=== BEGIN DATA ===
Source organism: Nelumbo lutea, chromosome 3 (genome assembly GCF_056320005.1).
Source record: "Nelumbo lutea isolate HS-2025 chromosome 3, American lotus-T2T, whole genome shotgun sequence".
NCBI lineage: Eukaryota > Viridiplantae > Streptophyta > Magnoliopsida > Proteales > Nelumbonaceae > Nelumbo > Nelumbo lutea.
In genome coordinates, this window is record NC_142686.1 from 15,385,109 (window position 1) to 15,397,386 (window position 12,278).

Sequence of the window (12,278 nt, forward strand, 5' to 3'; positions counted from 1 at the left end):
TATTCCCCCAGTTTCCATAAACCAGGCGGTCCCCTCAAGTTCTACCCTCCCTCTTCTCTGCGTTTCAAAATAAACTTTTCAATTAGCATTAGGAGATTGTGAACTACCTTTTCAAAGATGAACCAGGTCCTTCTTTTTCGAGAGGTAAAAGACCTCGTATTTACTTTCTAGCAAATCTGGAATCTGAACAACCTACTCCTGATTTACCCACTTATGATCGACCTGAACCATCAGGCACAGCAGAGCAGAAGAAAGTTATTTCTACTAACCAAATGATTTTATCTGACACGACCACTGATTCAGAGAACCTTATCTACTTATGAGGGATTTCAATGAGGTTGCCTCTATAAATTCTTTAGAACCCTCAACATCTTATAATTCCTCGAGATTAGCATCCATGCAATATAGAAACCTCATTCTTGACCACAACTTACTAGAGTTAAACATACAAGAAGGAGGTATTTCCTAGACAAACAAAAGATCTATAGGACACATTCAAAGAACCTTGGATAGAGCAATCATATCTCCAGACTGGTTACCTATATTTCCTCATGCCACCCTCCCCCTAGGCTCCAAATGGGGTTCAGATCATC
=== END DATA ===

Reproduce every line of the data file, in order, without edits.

Source organism: Nelumbo lutea, chromosome 3 (genome assembly GCF_056320005.1).
Source record: "Nelumbo lutea isolate HS-2025 chromosome 3, American lotus-T2T, whole genome shotgun sequence".
NCBI lineage: Eukaryota > Viridiplantae > Streptophyta > Magnoliopsida > Proteales > Nelumbonaceae > Nelumbo > Nelumbo lutea.
In genome coordinates, this window is record NC_142686.1 from 15,385,109 (window position 1) to 15,397,386 (window position 12,278).

Sequence of the window (12,278 nt, forward strand, 5' to 3'; positions counted from 1 at the left end):
TATTCCCCCAGTTTCCATAAACCAGGCGGTCCCCTCAAGTTCTACCCTCCCTCTTCTCTGCGTTTCAAAATAAACTTTTCAATTAGCATTAGGAGATTGTGAACTACCTTTTCAAAGATGAACCAGGTCCTTCTTTTTCGAGAGGTAAAAGACCTCGTATTTACTTTCTAGCAAATCTGGAATCTGAACAACCTACTCCTGATTTACCCACTTATGATCGACCTGAACCATCAGGCACAGCAGAGCAGAAGAAAGTTATTTCTACTAACCAAATGATTTTATCTGACACGACCACTGATTCAGAGAACCTTATCTACTTATGAGGGATTTCAATGAGGTTGCCTCTATAAATTCTTTAGAACCCTCAACATCTTATAATTCCTCGAGATTAGCATCCATGCAATATAGAAACCTCATTCTTGACCACAACTTACTAGAGTTAAACATACAAGAAGGAGGTATTTCCTAGACAAACAAAAGATCTATAGGACACATTCAAAGAACCTTGGATAGAGCAATCATATCTCCAGACTGGTTACCTATATTTCCTCATGCCACCCTCCCCCTAGGCTCCAAATGGGGTTCAGATCATC